Sometimes people who perceive me as arrogant say to me: „What do you know? You are a privileged intellectual. You sit in your warm room and can make big speeches – about democracy, capitalism and neoliberalism. But you don’t know anything about the real existential pressure that most people face today – a pressure they rarely can withstand. Your hollow concepts don’t get there.“
It may be that my terms are hollow – perhaps in the ears of people who have nothing to do with philosophy, just as hollow as the terms of an Alain Badiou, a Slavoj Žižek or even – especially deterring – a Stefan Lorenz Sorgner. But if one thing is not correct, it is this: that I have no idea of the existential pressure to which many people are exposed today, that I know nothing about hard physical work and the fear of falling into financial ruin.
I’ve spent half my life doing hard, physical work. Already during my school years I had to get by with a job in a cleaning company, because I did not receive the slightest financial support from my parents. In turn, I could only finance my studies by regularly accepting jobs on construction sites, in factories on the assembly line or in print shops. And after my studies I finally worked for many years, from 1992 to 2003, at night in a post delivery centre in Berlin-Mitte (Möckernstraße).
There, with wind and weather, it wasn’t exactly squeamish to go to. In an open hall – this was particularly hard in winter – we had to load trucks with tons of outgoing letters and parcels, which we had previously collected in individual containers, and at the end of our shift we had to unload the incoming letters and parcels from the trucks again in order to make them available to the sorting staff for further processing and transport. In short, I worked for eleven years as a kind of „warehouse clerk“: it was called a „postal worker“.
Still today I have friendly contact to one or the other with whom I worked at that time. Because when you „work hard“ together for years, it welds you together. And you don’t forget such time, or at least I never forget it again. For it shaped me like no other – precisely because it was the hardest time of my life and because it is still constitutive for it today that it cannot be transfigured in any nostalgic-romantic way.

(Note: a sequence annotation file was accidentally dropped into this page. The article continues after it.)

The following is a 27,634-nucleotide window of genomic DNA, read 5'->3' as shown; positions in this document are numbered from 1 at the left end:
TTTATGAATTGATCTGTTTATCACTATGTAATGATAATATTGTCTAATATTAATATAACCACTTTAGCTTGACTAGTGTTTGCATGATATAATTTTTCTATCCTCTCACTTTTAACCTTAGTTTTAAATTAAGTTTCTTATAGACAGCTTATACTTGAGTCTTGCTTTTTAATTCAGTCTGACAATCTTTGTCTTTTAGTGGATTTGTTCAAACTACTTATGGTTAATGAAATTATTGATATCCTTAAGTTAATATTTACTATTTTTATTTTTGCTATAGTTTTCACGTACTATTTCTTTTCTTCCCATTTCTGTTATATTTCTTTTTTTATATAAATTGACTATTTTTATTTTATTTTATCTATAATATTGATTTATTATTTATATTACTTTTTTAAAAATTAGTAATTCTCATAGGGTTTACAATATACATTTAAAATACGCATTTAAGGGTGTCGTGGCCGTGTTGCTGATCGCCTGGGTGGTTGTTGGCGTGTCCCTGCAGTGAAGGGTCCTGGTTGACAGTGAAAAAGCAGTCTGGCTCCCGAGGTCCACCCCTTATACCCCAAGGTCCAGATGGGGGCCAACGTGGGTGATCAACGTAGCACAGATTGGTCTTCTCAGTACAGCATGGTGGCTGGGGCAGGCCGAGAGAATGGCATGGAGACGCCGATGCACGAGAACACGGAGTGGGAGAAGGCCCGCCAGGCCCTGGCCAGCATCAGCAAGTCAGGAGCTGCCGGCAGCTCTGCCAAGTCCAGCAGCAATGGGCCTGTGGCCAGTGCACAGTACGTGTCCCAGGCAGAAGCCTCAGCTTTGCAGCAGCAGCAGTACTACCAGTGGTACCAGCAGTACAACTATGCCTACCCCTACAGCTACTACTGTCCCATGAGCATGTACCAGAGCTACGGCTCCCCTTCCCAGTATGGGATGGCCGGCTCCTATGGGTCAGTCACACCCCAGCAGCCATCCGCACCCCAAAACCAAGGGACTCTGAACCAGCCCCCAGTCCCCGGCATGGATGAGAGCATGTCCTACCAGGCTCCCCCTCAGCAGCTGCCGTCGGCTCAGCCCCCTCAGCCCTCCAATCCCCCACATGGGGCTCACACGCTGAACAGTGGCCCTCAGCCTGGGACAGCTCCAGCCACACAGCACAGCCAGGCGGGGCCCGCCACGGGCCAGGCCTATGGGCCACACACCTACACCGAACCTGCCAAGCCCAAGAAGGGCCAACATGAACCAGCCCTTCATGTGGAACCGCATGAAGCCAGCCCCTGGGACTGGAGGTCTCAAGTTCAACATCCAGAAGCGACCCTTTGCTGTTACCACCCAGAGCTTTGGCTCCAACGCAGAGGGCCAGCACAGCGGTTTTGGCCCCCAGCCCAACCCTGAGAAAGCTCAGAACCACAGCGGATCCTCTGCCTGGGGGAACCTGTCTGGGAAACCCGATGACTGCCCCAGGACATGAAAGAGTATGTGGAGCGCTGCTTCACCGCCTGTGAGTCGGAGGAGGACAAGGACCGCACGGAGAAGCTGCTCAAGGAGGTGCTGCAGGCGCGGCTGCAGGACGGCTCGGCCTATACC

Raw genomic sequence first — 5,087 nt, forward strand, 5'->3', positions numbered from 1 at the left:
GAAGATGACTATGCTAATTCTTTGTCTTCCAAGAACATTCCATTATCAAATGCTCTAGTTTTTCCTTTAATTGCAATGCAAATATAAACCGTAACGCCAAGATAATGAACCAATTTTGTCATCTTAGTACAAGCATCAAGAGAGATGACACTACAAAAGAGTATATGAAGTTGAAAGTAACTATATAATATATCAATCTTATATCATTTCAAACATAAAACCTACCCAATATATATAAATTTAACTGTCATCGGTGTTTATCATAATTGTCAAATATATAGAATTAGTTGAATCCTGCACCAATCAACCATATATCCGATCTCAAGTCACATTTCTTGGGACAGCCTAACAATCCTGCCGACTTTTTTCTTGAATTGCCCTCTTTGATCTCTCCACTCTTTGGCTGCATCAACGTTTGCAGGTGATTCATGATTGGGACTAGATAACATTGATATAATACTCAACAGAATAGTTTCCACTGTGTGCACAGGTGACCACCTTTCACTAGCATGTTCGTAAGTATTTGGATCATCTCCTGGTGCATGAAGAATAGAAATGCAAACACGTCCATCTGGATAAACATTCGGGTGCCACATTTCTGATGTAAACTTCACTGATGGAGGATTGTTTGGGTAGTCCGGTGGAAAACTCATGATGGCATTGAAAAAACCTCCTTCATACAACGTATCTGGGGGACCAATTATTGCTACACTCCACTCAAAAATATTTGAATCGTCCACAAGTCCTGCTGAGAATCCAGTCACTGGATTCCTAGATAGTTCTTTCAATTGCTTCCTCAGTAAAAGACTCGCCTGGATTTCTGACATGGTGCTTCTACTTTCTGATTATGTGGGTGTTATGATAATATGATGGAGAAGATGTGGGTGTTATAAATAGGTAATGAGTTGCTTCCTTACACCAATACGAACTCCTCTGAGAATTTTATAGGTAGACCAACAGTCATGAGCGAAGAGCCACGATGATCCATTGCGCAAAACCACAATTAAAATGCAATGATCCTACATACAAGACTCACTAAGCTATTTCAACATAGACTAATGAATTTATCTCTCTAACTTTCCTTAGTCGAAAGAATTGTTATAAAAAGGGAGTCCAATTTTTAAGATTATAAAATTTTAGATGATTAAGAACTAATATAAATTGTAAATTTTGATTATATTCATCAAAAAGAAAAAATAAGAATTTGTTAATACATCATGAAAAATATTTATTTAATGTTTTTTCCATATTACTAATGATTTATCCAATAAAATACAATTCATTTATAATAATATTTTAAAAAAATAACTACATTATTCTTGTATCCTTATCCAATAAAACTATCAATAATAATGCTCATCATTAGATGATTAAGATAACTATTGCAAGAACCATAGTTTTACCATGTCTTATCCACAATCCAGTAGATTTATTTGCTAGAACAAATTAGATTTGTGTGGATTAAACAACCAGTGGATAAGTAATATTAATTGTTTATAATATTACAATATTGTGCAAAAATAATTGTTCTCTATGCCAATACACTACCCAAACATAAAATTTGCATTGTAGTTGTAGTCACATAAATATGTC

So don’t tell me I don’t know anything about hard work. And please don’t come to me with the usual intellectual scolding. Anyone who has read my philosophical texts, read my blog or got to know me personally knows that my writing, however twisted and complex it may be occasionally, and my current teaching profession, however „normal“ and „civil“ it may seem, are and remain committed to those people who represent the physical and / or social backbone of our society.
Nothing disappoints me as much as the insinuation that I don’t know what I’m talking about when I talk about capitalist exploitation, the difference between rich and poor, below and above, neoliberal disfigurement and / or degrading conditions of living in an alleged „postmodernism“ that is perceived by many, but not by the many, as the most progressive, because pluralistic age of all ages.
There is virtually nothing post-modern about the postmodernism we have today, at least not if we understand postmodernism to mean a state in which, firstly, a large part of the promises of modernity are fulfilled and, secondly, this fulfilment is not only reserved for a few, but – precisely – for the many. Philosophy – and this should not be forgotten – is a thoroughly universal, not an elitist undertaking. It is about questions of humanity, not whether people in some remote part of the world have managed to build their own small paradise on the shoulders of others. Progress is universal, or it is not.